And that actually brought on a chuckle. I could hear Ed laughing in the back, and it took me by surprise. But the pure honesty of the question was amazing. Now I knew at this time he was asking an honest question, and I wanted to be as honest as possible to him. And I wanted to be sure that I didn’t allow my emotional response to say, “Hey, this is an area that is uncomfortable, or that is not appropriate.” I didn’t want to come down on him that way. I wanted him to continue to ask the questions that he had, knowing that I was fully aware of those questions, and I was okay with it. So, after thinking for a bit, I said, “Well, you know what Len? God created me this way, so that’s why I’m Brown. He just made me this way.” And out of instinct, my brain just had this lightning flash.
And I remember saying, “I want you to look around the bus. There’s a lot of different kids on here. Why didn’t you ask God to make you walk?” Talk about honesty. And he looked outside the window and then he looked at me and he said, “Because I like the way God made me.” And I said, “I like the way God made me.” And then he said, “Okay.” And that was it. That was the end of the conversation.
Later on, I praised him for that communication, The next day I’m like, “Hey, Len, thanks for asking that question. It was a wonderful question, I’m glad you asked it, and I’m glad you feel open to ask me that question. You can ask me any question you want.”
So, those are the three things that occurred during this interaction with Len. First, it was the honesty of communicating about it. The second thing was allowing the communication to occur without emotionally responding to it. So removing the emotional part, and really listening and understanding, “This is a question, let me answer it with an honest answer.” And then going back and praising him for that communication effort.
We ended up being really good friends, and we have since reconnected just briefly a few years ago, just catching up on how things are going and where he’s at in his life. It’s been fascinating really to reconnect after all this time. I’m sure he’ll pop up again because we tend to find each other, but I still remember that communication. I asked him if he remembered and he said, “Yeah, I remember that communication, that it was pretty funny.” And yet at the same time, it created an environment of openness and of communication between the two of us. It allowed him to ask me anything.
One thing that I want parents to really be aware of is that any communication that you do is not just words. You are communicating through body language, through facial features, the stance that you make, your body is visually communicating something. I’ve had it happen so many times where parents will openly say, verbally say this to their children, “You can talk to me about anything.” And yet when the child comes to them with a difficult topic, they struggle controlling their body language. They’ll look at them with a look of suspicion, or they will have a judgy look on their face when the child is communicating. You as a parent need to be aware, “How am I communicating with my child with my physical body, my facial features, my tone of voice, the level I’m at?” With Len, I knelt down, so we could be at eye level so we could communicate.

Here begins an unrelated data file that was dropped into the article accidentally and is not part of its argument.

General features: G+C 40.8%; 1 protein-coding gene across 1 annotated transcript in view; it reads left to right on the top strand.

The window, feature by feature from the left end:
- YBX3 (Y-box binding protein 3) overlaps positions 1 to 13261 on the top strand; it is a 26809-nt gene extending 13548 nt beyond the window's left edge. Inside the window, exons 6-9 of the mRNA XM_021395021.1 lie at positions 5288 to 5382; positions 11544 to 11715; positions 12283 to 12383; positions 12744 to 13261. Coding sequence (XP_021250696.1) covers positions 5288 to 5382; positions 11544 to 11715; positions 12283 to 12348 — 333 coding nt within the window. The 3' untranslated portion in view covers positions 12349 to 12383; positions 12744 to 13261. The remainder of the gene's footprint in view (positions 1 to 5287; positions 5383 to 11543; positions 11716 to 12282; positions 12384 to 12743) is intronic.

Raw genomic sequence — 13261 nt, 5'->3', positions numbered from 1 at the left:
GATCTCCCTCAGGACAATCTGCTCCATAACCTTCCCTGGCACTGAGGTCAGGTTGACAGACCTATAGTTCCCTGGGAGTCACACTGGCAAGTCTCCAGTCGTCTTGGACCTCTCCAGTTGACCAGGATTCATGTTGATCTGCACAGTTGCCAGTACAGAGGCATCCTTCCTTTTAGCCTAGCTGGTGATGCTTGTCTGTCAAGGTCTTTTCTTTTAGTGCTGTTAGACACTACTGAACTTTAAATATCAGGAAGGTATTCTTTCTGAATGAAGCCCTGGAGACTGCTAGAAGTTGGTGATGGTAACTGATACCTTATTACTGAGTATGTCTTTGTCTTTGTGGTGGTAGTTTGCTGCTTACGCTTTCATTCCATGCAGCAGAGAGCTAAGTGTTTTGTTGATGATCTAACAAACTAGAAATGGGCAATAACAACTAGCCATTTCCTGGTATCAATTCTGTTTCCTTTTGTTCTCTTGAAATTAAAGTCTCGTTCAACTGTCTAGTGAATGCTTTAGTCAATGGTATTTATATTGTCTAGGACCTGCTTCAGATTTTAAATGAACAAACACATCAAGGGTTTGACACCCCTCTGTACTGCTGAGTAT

Very, very important in the communication process, that I’m not standing over him as if, “I’m in authority, and you’re smaller than me, and I’m going to communicate this way.” No. You want to be able to communicate using your body language, in the most effective way possible. You have to take stock, and you have to look inward in the way that you communicate with your body, as well as with your words.
So, simply hearing a parent say, “You can tell me anything, sweetie, just tell me.” Is very, very different than when a child comes to you with a difficult topic and you are listening, you’re not saying anything, but your body language is saying, “I’m disgusted by this.” Or, “How dare you think that?” Take stock of what’s happening. You also have to know what areas are your triggers.
If your child comes to talk to you about sexuality, will that trigger you? If they come to talk to you about drugs, will that trigger you? Religion, will that trigger you? Race relations, will that trigger you? Politics, will that trigger you? We all have things that we struggle with, and we all have our own views of the world.
You have to understand that children are coming, when they’re talking about difficult topics, because they’re trying to figure it out, and our job is to help them understand how to look at things, and how to make sense of it all. And if you cannot provide that safety for communication with your child, your child is going to find it in someone else. And it may be anybody. They may go to a stranger, they may be communicating with peers. Can you imagine talking about sexuality with just your peers as the authority on that topic? Talk about horrible. I had a person who said that he learned about sexuality from his third-grade friend.
That’s reliable? No, it’s not. It’s absolutely not. And yet, these are the topics that if children have questions about, we have to understand, they’re trying to navigate and understand what is happening, and how to make sense of it. And when they come to us, we need to be able to provide an environment of safety that can facilitate the conversation, so we can help them along the way to discover what they need to discover. Very, very important.